These minerals formed under high pressure in diamonds are a rare natural evidence for the presence of CO2 in the depths of the Earth's mantle. However, it is still unclear whether the carbonates are already enclosed as crystalline components in the depths during the growth of the diamonds, or whether the growing diamond trapped carbonate melt droplets that crystallised later in the course of the cooling. "Yet, this question is crucial to be able to determine the conditions of formation beyond doubt," emphasises Miletich, deputy head of the Department of Mineralogy and Crystallography.

Artificial carbonates

In a new FWF Joint Project, together with researchers from the Sobolev Institute of the Siberian branch of the Russian Academy of Sciences in Novosibirsk, he is therefore investigating the stability of the crystalline phases of artificial carbonates and whether they transform into other forms that are not yet known. "We cannot reach these depths of the Earth, but with the help of our research partner in Siberia, we are able to produce these carbonates artificially and then study them in the so-called diamond anvil cell under comparable conditions", says Miletich.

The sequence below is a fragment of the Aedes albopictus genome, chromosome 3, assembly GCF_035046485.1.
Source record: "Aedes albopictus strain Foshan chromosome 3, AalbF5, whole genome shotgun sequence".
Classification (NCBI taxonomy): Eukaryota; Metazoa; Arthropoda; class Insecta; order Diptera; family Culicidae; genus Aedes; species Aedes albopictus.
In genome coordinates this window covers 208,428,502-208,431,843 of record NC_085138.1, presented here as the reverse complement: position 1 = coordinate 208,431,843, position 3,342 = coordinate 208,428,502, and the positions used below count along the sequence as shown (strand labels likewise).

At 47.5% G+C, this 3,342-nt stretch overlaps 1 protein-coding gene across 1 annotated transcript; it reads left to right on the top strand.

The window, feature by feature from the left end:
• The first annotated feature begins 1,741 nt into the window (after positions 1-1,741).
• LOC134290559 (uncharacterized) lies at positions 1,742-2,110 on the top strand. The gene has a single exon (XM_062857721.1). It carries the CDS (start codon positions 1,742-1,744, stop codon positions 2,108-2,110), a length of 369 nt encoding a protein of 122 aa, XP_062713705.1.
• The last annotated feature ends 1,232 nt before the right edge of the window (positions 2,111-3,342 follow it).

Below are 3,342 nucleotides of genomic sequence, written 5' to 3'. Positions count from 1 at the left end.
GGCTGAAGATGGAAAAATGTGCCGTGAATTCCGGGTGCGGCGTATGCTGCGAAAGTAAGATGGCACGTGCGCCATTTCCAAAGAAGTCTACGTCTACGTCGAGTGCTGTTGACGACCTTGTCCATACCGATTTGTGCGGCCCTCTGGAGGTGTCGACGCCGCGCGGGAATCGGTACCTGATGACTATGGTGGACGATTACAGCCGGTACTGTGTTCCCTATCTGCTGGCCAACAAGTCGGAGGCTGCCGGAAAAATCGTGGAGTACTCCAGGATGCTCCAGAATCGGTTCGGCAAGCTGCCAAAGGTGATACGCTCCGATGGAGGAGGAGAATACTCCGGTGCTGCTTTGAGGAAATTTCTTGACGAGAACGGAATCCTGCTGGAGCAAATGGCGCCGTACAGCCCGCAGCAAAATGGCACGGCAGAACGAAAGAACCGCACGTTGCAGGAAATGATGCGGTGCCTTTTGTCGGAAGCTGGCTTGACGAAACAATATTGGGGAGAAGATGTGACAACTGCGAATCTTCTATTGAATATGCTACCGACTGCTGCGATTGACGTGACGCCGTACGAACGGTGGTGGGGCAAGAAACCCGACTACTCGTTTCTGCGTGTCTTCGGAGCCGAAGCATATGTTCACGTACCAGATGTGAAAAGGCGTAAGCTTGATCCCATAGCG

The collaboration with the Russian Academy of Sciences was initiated through this joint project. The crystallographer appreciates this, "Of course, we have known our colleagues in Novosibirsk for a long time, but rather as ‘scientific competitors’ in this field - now, however, we are pooling our interests and pulling together."

Pooling our interests

The synthesis of the carbonates takes place in Siberia using the technique of the multi-anvil press. Afterwards, the artificially produced carbonates are examined in the diamond anvil cell using established high-pressure techniques and heating techniques that can be combined. "For this, we use X-ray diffraction methods and vibration spectroscopy, among other things", explains Miletich. The experimental investigations in the diamond anvil cells are carried out in the laboratories both in Vienna and in Novosibirsk, supplemented by measurements with synchrotron radiation at suitable large European research institutions.